At the root, self-care is about recognizing your own personal needs and how to fulfill them. It’s not about what your job needs from you, or what your family and friends need from you. It’s about what you need from and for you. We all know it’s not sustainable to take care of everyone else and not take care of yourself, at least not for long.
Does this sound like you or someone you know? Read on for real concepts you can incorporate into each day to combat the mental, emotional, spiritual, and physical fatigue you may be feeling in these difficult times.
7 Days of Self-Care
Find Your Equilibrium
When life starts to feel out of control, it can be hard to feel like you have a grasp on anything around you. If your typical schedule has shifted dramatically since this crisis began, consider ways to take charge of the areas of your life you can influence.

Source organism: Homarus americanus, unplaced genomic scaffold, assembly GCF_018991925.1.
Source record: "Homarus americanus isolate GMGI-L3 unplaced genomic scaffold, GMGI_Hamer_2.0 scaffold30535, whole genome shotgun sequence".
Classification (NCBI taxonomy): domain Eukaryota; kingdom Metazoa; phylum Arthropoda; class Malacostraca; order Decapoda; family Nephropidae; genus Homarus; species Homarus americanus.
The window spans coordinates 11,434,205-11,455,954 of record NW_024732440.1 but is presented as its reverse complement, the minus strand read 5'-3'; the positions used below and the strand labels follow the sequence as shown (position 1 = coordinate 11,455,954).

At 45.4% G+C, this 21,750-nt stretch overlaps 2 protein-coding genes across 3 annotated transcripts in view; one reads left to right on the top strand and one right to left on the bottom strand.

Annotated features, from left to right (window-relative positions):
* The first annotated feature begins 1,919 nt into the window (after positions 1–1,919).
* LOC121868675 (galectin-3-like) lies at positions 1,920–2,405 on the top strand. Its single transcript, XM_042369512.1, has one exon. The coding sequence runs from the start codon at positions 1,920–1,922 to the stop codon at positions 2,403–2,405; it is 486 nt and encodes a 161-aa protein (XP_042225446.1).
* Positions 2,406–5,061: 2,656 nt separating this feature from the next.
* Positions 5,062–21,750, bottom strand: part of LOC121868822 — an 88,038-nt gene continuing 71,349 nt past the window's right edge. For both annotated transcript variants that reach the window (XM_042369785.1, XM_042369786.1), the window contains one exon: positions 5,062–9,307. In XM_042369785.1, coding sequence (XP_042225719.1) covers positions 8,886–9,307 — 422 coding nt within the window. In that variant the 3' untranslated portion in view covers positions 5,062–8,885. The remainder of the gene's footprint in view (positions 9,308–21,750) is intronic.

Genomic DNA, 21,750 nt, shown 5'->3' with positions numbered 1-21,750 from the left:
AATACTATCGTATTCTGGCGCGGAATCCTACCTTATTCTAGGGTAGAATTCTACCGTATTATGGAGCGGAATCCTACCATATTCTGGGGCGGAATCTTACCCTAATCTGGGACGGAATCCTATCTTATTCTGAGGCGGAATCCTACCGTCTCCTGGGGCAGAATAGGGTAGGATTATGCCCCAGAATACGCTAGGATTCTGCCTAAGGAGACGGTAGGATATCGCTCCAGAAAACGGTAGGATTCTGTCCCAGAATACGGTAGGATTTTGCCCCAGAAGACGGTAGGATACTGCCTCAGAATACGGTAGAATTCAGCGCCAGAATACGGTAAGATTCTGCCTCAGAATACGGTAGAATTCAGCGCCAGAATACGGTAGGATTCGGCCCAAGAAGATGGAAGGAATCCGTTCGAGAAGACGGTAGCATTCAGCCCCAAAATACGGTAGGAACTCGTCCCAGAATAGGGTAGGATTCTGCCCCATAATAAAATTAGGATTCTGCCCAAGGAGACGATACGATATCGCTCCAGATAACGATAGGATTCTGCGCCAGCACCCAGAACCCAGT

Having a routine gives us a sense of control when we feel like chaos surrounds us. Maybe you find yourself working very long hours and you feel grubby when you come home; having a nightly personal hygiene routine can give you something to look forward to at the end of your shift.
Some people like to exercise control over their diet by meal prepping on a day off, making it easier to know what you’re going to eat and when. If you’re an early bird, you might want to think about giving yourself extra time in the morning to enjoy your typical routine. A few more minutes with your coffee and quiet can change your outlook for the day.
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Be Mindfully Present
You’ve probably heard about the practice of mindfulness at this point, but grasping the concept can be a little more difficult. The actual art of being mindful is simply about recognizing the moment you are in. That’s it. Be aware.